Breast Cancer Risk: Effects of Tomato and Soy

Adana A.M. Llanos, PhD, MPH Assistant Professor, Department of Epidemiology RBHS-School of Public Health Rutgers, The State University of New Jersey Piscataway, NJ Interview with:
Adana A.M. Llanos, PhD, MPH
Assistant Professor, Department of Epidemiology
RBHS-School of Public Health
Rutgers, The State University of New Jersey
Piscataway, NJ 08854 What are the main findings of the study?

Dr. Llanos: Our longitudinal study examined the effects of both tomato-rich and soy-rich diets in a group of 70 postmenopausal women who participated in the study at The Ohio State University Comprehensive Cancer Center. For 10 weeks, women ate tomato products containing at least 25 milligrams of lycopene daily. For a separate 10-week period, the participants consumed at least 40 grams of soy protein daily. Before each test period began, the women were instructed to abstain from eating both tomato and soy products for two weeks. We examined the dietary intervention effects on hormone biomarkers known to be associated with obesity, namely adiponectin and leptin. After the tomato-rich diet participants’ levels of adiponectin climbed nine percent. The effect was slightly stronger in women who had a lower body mass index. 
Were any of the findings unexpected?

Dr. Llanos: The soy diet was linked to a reduction in study participants’ adiponectin levels. We originally hypothesized that a diet containing large amounts of soy could also have beneficial effects on adiponectin (specifically increasing adiponectin levels). But it may be that the protective effects of soy are limited to certain subgroups of women, such as those who regularly consume soy-rich diets and/or those who began consuming such diets earlier in life. What should clinicians and patients take away from your report?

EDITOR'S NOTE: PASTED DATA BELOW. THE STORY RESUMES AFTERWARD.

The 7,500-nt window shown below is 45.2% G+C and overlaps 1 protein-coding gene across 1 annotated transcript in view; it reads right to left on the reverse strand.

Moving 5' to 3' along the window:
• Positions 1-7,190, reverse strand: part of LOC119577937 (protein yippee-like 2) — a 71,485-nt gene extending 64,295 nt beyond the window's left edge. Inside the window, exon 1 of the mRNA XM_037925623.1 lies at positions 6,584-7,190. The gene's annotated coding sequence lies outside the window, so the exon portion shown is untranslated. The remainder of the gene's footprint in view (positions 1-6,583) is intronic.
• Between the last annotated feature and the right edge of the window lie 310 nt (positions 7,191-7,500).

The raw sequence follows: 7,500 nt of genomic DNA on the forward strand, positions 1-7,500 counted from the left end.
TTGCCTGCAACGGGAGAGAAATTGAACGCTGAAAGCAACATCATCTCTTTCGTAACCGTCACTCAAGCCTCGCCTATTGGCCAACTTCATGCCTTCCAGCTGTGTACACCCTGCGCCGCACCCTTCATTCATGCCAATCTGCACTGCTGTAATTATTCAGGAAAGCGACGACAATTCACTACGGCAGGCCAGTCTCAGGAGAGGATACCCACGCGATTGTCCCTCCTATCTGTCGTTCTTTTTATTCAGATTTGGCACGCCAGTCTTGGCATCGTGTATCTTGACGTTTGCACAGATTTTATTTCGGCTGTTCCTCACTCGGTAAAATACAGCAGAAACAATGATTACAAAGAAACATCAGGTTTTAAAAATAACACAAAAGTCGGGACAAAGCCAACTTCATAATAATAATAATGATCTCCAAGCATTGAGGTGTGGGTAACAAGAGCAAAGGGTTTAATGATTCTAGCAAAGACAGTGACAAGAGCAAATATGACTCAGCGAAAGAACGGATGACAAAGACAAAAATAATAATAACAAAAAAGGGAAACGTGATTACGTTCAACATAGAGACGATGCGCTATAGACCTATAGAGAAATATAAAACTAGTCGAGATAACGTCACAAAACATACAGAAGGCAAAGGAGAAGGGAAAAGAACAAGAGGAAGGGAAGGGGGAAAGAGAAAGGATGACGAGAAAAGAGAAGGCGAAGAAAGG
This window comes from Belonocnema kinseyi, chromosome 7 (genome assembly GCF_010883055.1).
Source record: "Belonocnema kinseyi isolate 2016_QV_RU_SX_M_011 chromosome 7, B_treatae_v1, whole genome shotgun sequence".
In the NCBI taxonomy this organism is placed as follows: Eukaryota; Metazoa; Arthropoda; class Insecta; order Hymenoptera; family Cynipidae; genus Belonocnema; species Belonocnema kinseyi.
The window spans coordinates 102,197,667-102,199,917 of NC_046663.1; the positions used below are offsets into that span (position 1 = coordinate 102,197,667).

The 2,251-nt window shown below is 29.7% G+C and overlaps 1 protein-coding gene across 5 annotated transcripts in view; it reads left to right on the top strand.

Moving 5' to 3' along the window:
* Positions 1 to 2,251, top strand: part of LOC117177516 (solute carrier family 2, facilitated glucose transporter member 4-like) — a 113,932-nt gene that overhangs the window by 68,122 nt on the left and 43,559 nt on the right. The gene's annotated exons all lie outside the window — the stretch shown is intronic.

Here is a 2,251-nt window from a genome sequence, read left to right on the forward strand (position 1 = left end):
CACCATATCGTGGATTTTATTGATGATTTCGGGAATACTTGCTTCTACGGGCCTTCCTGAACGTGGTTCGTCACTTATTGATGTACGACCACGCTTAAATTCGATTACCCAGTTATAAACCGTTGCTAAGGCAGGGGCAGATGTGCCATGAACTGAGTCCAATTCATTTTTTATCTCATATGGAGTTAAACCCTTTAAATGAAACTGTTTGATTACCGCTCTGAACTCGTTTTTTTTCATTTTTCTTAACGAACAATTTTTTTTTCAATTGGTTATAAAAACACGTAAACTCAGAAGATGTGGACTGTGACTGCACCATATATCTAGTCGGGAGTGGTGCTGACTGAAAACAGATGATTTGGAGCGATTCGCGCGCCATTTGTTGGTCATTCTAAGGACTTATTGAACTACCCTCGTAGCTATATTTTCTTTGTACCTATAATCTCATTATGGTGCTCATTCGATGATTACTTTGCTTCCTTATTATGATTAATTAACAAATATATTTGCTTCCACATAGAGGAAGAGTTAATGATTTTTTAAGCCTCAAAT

Dr. Llanos: The main take away message from our study’s preliminary findings is that the beneficial effects of a diet high in lycopene on adiponectin may explain WHY tomatoes might be effective at reducing the risk of breast cancer in some women. What recommendations do you have for future research as a result of this study?

Dr. Llanos: While our findings are very preliminary, we believe regular consumption of at least the daily recommended servings of lycopene-containing fruits and vegetables would promote breast cancer prevention in a population at risk for breast cancer. Further, the findings demonstrate the importance of obesity prevention, given that the diet rich in tomatoes had a stronger impact on adiponectin levels in women with a lower body mass index.


Llanos AA, Peng J, Pennell ML, et al. Effects of Tomato and Soy on Serum Adipokine Concentrations in Postmenopausal Women at Increased Breast Cancer Risk: A Cross-Over Dietary Intervention Trial. J Clin Endocrinol Metab. 2013;doi:10.1210/jc.2013-3222.

Last Updated on December 21, 2013 by Marie Benz MD FAAD